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Old 05-27-2008, 01:10 PM   #11
jennifer paige smith
 
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Dojo: Confluence Aiki-Dojo / Santa Cruz Sword Club
Location: Santa Cruz
Join Date: Feb 2007
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Re: Children transitioning to adult class.

Keith said:

"3. Preparing them for adult level tests. In our dojo once they hit about 14 we start testing them as adults. Basically kids start testing at 10th kyu, adults at 5th. So the transition from 6th to 5th is really a large jump from kiddie ranks to adult. And there simply is no "kid" 5th kyu test. There is no distinction. So if they get that far they will be in an adults test. I've had a number of kids test now for gokyu and even yonkyu. Each has aced their tests often doing better than all the adults testing for the same ranks. I've joked with the Chief Instructor that my ultimate goal is for my evil sith kids ninja death squad to shame the adults into preparing better for their tests. Just kidding of course, but there is a real lesson here. Some of these kids are so grounded in basics due to years and years of basic kids classes that if you get them going in a focused, strong, high expectation class they will often do *very* well *very* quickly. They hit about 13 or 14 and they can really blossom. They don't always realize just how good they are, but it is so ingrained at this point it becomes more about helping them realize what they're capable of already. So it becomes a huge advantage for them as they hit the adult ranks. As long as you can keep them interested and focused."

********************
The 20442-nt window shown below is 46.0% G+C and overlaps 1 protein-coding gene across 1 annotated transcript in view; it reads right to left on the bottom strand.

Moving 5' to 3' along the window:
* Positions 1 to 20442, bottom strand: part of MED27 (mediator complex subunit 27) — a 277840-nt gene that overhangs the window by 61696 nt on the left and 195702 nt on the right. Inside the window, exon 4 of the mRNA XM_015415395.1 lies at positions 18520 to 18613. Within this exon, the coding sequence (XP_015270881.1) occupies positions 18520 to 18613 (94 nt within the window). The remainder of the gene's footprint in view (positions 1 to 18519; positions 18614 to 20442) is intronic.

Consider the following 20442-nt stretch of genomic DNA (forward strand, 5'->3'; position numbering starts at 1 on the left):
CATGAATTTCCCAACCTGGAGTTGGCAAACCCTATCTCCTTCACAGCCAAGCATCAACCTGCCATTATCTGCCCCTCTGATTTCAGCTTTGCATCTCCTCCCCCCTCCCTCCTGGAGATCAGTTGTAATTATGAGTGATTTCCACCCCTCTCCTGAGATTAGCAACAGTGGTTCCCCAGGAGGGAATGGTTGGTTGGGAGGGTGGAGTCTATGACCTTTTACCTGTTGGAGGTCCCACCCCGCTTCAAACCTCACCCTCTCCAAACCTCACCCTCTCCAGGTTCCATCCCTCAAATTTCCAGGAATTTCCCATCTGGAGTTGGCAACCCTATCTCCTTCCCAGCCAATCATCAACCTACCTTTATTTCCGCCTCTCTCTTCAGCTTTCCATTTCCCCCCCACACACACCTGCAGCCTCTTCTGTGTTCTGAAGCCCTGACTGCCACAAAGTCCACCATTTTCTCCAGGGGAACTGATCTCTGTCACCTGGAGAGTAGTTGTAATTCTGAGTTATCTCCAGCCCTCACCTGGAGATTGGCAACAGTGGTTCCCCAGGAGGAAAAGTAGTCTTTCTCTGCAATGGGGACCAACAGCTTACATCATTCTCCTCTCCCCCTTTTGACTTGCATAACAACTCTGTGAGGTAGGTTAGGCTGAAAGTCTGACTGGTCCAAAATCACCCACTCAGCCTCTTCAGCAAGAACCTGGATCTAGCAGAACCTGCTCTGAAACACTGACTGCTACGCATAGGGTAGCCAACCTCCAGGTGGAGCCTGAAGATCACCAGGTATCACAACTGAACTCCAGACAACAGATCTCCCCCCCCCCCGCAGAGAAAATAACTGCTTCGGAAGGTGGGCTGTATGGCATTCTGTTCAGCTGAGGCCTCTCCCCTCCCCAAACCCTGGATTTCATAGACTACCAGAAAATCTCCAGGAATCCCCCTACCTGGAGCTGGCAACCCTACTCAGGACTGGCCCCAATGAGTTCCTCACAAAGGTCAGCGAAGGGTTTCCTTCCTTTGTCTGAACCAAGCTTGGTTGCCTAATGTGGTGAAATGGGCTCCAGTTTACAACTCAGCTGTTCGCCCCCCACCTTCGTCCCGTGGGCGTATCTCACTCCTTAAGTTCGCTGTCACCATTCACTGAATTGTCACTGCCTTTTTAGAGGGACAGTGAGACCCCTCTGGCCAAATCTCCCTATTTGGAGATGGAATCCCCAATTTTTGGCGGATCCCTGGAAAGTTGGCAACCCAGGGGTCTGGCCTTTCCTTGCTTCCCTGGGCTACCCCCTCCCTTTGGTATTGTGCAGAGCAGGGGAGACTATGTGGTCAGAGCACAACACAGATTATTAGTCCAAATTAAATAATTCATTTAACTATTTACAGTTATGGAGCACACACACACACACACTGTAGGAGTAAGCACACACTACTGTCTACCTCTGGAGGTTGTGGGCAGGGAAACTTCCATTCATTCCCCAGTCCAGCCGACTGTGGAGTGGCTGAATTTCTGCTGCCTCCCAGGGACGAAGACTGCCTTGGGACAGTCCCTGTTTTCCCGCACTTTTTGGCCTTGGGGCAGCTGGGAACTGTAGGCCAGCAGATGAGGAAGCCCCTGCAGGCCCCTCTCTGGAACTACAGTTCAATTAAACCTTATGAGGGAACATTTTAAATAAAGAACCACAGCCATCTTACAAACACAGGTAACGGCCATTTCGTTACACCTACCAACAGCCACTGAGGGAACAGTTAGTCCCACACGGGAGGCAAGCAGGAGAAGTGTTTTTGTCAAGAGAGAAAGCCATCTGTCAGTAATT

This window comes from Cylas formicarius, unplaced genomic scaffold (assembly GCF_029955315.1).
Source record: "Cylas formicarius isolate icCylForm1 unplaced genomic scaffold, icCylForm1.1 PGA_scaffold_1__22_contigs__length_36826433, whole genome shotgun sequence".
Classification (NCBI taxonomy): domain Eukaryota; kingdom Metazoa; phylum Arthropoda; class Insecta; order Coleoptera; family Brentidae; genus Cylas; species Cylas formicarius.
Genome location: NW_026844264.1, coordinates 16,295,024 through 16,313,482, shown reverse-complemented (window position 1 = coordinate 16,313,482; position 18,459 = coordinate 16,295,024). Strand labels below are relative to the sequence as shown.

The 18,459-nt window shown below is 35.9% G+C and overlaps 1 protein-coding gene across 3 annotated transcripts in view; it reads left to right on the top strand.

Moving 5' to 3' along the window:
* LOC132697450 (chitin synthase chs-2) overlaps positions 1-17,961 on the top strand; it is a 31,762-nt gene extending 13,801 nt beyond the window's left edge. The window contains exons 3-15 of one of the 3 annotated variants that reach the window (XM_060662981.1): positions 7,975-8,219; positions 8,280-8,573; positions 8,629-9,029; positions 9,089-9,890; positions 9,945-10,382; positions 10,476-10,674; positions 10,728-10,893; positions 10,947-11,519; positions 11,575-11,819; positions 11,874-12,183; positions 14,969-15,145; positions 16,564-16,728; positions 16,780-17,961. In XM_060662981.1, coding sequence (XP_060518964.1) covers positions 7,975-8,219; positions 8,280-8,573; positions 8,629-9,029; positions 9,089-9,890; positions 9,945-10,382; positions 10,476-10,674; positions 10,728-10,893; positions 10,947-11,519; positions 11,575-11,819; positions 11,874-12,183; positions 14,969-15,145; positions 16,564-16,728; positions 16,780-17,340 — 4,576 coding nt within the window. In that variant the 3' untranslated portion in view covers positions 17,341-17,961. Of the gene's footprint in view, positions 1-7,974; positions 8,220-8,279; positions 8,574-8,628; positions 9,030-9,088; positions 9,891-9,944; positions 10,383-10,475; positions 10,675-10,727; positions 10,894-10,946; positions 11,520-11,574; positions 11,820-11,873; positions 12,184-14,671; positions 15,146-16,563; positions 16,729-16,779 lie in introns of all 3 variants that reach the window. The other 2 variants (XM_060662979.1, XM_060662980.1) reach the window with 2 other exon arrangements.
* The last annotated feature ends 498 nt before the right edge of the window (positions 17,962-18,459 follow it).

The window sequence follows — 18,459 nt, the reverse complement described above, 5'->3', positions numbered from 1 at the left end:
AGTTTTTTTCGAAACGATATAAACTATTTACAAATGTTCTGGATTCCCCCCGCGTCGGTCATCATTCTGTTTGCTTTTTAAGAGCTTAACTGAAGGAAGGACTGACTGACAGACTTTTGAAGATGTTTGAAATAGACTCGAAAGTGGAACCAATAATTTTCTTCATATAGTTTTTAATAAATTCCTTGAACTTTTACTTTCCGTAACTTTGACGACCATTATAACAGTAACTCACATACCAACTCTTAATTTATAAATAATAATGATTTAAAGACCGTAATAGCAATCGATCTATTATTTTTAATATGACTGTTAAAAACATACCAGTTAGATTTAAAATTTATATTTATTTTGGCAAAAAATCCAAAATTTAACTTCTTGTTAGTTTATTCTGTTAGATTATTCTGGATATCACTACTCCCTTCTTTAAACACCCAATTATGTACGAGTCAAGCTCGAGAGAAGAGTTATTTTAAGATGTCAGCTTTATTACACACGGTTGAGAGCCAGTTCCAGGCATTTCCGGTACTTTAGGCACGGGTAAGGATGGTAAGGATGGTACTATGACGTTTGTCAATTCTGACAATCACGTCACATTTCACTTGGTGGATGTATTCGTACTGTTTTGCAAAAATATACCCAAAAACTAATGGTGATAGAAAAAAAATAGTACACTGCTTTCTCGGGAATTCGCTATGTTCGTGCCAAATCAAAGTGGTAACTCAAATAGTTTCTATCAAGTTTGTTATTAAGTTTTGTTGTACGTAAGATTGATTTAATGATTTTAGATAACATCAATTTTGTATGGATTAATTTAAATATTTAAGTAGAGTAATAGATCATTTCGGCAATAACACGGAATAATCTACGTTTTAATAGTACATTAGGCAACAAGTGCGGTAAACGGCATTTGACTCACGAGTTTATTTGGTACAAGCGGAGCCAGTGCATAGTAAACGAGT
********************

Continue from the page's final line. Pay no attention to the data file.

I really enjoyed and agreed with your entire above post. So, first off, thanks for the energy and thought that went into it and the training that created your thoughts and experience.

I wanted to make 2 limited comments on the above, section 3.

If we, as teachers, can keep in view that we are always teaching aikido to anyone, kids or otherwise, the transition is easier for those students because it is essentially the same. We need to be lighter in our application of techniques because of growing bodies ( or old bodies for that matter), cartiledge development and all; but we don't need to water it down for them. The most developed aikido is generally expressed simply and that is wonderful for kids and fortifies training for us 'grown-ups' while we're at it. In that way we are consistent and aligned as aikidoka.

Second. My kids who hit it up to 7th kyu have an immensely broader repetoire of technique, including weapons,than a shodan. In fact, they've been at it for about three years longer than your average shodan. So when they hit 5th kyu, it's like starting over. A great example of humility.

I love that you offer them leadership opportunities. They deserve that respect and you model it.

Right On, Keith!

Thanks,
Jen

p.s. I know i said brief comments. but........

Last edited by jennifer paige smith : 05-27-2008 at 01:14 PM.

Jennifer Paige Smith
Confluence Aikido Systems
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